My garbage disposal/sink doesn’t handle potato peels all that well. Maybe this is something most latke aficionados have learned themselves, or from someone else. However, I rarely do the cooking and have never helped before this year with latke preparation, and I was not expecting this dilemma at all.
I love peeling potatoes. It’s fun for me. I don’t know why. Maybe there’s some weird classifiable disease there that I can get a prescription for—I can only hope. Despite my love for peeling potatoes, I do not like dealing with the peels. Specifically, I hate peeling potatoes into the trash because it makes a mess and I know that I have to take the trash out. My trash is in the alley. I hate going into the alley. I hate the alley because something always jumps out at me. That something is usually just a cat, but the thing that is not usually a cat is something I cannot describe… yet this is for another post at another time. And I hate picking the peels up off the floor because the dog won’t eat them (she eats broccoli but not potato peels… go figure).
Moving right along… I decided to peel the potatoes in the sink. Directly in the sink. I’ve got a great garbage disposal and it’s never failed me. After peeling the spuds I turned on the water and washed the peels down the drain listening to the oddly satisfying sound of the disposal grinding up the potatoes hubris. It all washed down without a hitch. Done. As I washed the straggling strands of spud particulate down the drain I smiled to myself and a tear came to my eye with the ease this whole clean up ordeal had passed. We cooked latkes, ate them, and had a nice night with the family.
The next morning I woke to the sound of my wife running the dishwasher. This is nothing unusual. I moseyed into the kitchen where I was greeted with a sink that is backing up. We’ve had various plumbing problems, nothing serious, but our house was built in ’60 so it’s not unusual to have something come up. We’ve also had problems with the dishwasher in the past. I checked to make sure the sink in the utility room wasn’t backing up to make sure the clog wasn’t in the main pipe, and I quickly deduced the clog was very close.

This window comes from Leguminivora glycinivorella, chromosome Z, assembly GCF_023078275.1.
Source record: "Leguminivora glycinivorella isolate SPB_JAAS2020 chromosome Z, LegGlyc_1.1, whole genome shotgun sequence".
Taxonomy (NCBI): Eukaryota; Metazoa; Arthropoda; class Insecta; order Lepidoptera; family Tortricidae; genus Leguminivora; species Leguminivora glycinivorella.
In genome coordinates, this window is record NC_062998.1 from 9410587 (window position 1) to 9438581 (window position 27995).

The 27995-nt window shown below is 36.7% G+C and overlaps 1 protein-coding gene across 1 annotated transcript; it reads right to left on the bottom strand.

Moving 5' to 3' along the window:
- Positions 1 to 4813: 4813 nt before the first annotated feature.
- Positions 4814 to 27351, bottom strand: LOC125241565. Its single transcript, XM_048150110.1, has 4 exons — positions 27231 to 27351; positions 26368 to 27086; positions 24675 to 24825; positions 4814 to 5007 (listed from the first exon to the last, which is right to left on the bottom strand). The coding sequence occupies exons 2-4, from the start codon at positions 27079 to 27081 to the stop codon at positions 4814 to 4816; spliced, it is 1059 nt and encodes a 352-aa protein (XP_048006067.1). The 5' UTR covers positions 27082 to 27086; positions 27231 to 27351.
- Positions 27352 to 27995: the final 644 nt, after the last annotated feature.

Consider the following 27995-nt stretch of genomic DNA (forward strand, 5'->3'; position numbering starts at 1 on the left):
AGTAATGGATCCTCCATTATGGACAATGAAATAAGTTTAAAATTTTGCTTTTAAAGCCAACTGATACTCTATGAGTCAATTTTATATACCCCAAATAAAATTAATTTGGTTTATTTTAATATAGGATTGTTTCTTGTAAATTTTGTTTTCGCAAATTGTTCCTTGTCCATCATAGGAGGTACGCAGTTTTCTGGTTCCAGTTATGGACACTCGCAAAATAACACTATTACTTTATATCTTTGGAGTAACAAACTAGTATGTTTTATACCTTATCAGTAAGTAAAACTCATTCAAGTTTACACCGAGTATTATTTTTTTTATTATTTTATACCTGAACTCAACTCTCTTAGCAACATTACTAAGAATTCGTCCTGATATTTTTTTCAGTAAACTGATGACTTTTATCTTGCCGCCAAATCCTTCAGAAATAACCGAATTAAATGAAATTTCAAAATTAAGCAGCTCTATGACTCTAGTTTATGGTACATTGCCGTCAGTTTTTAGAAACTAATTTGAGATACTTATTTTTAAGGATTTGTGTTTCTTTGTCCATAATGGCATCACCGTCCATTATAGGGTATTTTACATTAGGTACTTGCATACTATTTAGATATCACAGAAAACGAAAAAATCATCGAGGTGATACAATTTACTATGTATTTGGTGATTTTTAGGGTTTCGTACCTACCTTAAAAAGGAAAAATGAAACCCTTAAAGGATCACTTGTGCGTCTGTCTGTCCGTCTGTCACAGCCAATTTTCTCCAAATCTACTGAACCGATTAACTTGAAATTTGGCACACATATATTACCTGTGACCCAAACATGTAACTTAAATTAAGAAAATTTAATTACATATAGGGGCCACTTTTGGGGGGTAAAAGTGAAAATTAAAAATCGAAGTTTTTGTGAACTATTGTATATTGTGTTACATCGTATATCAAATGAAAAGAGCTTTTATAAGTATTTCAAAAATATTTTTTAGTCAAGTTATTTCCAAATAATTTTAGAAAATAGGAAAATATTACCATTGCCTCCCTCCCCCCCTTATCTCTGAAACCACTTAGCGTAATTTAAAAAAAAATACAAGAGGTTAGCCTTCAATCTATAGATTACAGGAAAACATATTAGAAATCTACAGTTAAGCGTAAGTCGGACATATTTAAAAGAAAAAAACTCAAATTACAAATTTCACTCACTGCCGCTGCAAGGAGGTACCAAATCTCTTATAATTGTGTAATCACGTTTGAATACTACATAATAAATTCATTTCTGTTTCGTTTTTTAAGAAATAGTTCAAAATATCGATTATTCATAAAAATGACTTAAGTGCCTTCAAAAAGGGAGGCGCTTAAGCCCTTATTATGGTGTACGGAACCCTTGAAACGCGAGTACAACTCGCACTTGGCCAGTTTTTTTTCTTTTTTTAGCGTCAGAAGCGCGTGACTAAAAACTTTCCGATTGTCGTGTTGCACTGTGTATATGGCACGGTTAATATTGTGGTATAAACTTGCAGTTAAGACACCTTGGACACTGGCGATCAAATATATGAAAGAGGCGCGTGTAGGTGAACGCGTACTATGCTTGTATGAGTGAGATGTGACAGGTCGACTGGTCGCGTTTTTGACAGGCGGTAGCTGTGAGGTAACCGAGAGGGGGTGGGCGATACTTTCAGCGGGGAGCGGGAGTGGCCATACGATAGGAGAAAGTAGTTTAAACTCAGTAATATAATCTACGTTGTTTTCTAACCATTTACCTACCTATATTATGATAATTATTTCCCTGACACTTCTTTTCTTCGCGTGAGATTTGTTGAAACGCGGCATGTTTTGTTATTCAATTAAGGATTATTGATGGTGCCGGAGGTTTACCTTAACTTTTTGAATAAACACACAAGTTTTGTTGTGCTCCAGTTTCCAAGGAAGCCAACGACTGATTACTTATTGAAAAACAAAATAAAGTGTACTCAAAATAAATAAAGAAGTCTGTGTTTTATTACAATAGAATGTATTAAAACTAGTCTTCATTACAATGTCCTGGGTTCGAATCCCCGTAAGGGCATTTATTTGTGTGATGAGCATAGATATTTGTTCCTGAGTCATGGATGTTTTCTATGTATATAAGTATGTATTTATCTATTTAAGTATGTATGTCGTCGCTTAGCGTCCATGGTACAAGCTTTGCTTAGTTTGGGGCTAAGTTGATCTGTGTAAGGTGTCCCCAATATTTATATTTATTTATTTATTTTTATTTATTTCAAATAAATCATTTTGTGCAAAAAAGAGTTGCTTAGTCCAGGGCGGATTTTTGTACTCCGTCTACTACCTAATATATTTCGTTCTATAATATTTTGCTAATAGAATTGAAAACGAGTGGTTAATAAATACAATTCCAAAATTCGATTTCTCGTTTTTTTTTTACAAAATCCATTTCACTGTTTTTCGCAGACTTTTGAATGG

I called the plumber. His name was Larry. He strolled in nonchalantly, pulling up his pants from the last cold draft of air kissing his exposed crack as he felt the warmth of my home. He went straight to the sink and got right to work.
After a couple of minutes I hear his muffled, whisky-burned voice ask, “So you guys having a good hanukkah?”
“How do you know we do Hanukkah?” I wondered. We didn’t have anything Jewish predominately displayed aside from the mezuzot, but most people don’t notice them because they don’t recognize them. He didn’t walk through the house where our Hanukkiah sat either.
From the bowels of the sink he bellowed, “It’s the only time of year I get called out for clogged sinks that end up being plugged with potato peels.”
“No shit?” I amazed aloud.
He reassembled the pipes, put the stuff under the sink, stood up, ran the water, and replied, “No shit.”
“You should do a community awareness thing for the Jewish community,” I told him.
“No shit?” he inquired.
To which I replied, “No shit. You could probably generate a lot of business. I mean, we’ll still grind our potatoes in the sink anyway because it’s so convenient. Then we’ll know just to call you because your number’s on the hanukkah plumber magnet you gave us. In fact, you can call it Hanukkah Harry’s Plumbing: 8 Crazy Nights Needs 1 Sane Plumber.”
He gathered up his tools and briefly wiped the floors and counter. He filled out his invoice, pointed out the office number to call to make payment, and handing me his $224.17 bill, he said, “I like it.”
As he pulled the door closed on his way out he absentmindedly said, “Merry Christmas.”